Montanans of differing political stripes had strong reactions to Thursday's U.S. Supreme Court decision limiting EPA power to regulate power plants.
The high court stated that Congress did not grant the EPA the authority to devise emission caps based on shifting from coal and natural gas to renewables in its ruling in West Virginia v. Environmental Protection Agency.
The Northern Plains Resource Council says it smashes decades of precedent, while the Montana attorney general says the decision stops an overly broad and illegal overreach of power.
The court majority stated that the EPA could require an operator reduce production of electricity, build or invest in natural gas, wind farms or solar plants or purchase allowances or credits as part of cap and trade.
And it states this rule would impose billions in costs.
Chief Justice John Roberts wrote, "this court doubts that Congress intended to delegate decisions of such economic and political significance."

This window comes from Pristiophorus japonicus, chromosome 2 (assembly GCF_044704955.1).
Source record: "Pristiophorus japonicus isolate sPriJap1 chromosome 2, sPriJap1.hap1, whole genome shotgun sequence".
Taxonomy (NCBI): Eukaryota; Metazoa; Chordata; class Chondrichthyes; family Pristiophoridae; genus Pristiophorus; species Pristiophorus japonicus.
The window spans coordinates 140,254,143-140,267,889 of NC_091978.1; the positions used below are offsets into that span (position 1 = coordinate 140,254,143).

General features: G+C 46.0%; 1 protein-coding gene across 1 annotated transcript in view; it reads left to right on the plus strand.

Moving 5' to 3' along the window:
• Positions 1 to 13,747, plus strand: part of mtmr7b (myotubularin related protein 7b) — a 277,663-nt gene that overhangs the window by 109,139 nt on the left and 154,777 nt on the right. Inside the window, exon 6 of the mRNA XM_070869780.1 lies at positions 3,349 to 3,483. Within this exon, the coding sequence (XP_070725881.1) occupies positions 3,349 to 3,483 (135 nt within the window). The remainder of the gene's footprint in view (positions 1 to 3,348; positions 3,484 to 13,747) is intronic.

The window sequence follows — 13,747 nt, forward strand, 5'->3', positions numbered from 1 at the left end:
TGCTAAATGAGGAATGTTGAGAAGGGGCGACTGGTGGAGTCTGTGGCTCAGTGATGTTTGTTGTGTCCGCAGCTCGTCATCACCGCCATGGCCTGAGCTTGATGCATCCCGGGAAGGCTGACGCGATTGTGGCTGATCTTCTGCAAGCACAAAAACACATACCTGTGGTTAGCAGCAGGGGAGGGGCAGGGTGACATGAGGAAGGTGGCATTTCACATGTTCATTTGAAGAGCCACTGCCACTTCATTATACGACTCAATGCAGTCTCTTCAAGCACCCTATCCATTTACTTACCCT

Montana Attorney General Austin Knudsen, a Republican, agreed with the 6-3 decision.
"The Biden administration's attempt to weaponize the Clean Air Act was a clear abuse of the EPA's authority," Knudsen said. "I'm really glad to have worked with other states to stop this power grab and to prevent President Biden from unilaterally decarbonizing the power sector."
However, those with Billings-based Northern Plains Resource Council warned of the consequences this could have in the future.
"This was a really radical overreach by the Supreme Court, really an assault on protections that ensure communities in Montana can thrive," said Joanie Kresich, Northern Plains board chair. "It ignores separations of power, separation of powers that's so fundamental to democracy."
Kresich said Northern Plains will work at the local level on renewable energy.
Knudsen said he will continue to fight what he calls the green agenda to shut down American energy development.